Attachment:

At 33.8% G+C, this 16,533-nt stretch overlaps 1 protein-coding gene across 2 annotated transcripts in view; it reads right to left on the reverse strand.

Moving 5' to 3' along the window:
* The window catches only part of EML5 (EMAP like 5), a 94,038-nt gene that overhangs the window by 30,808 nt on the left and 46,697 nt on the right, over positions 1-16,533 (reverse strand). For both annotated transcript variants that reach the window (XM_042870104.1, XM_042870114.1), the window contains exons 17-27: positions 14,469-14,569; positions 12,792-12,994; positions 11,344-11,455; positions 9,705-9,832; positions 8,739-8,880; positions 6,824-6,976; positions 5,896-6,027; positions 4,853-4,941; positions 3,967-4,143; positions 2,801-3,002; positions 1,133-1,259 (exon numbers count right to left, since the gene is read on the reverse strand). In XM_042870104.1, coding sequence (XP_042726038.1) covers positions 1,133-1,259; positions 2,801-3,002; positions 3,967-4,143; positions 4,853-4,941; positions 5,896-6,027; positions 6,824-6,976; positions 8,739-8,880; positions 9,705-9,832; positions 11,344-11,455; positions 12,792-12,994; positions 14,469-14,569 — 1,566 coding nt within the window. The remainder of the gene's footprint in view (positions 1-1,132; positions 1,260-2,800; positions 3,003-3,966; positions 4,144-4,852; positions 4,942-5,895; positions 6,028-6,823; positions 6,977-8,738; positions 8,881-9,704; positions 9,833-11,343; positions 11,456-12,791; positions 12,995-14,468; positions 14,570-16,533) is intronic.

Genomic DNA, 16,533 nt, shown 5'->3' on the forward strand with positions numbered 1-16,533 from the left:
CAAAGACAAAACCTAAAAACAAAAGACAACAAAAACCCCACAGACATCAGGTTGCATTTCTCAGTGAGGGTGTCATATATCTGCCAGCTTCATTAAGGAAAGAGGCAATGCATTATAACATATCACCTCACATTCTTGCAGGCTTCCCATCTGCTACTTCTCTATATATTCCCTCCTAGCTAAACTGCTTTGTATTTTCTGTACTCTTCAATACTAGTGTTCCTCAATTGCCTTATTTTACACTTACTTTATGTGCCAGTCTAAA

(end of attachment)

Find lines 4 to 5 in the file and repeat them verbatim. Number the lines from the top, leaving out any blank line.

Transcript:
Genomic DNA, 16,533 nt, shown 5'->3' on the forward strand with positions numbered 1-16,533 from the left:
CAAAGACAAAACCTAAAAACAAAAGACAACAAAAACCCCACAGACATCAGGTTGCATTTCTCAGTGAGGGTGTCATATATCTGCCAGCTTCATTAAGGAAAGAGGCAATGCATTATAACATATCACCTCACATTCTTGCAGGCTTCCCATCTGCTACTTCTCTATATATTCCCTCCTAGCTAAACTGCTTTGTATTTTCTGTACTCTTCAATACTAGTGTTCCTCAATTGCCTTATTTTACACTTACTTTATGTGCCAGTCTAAA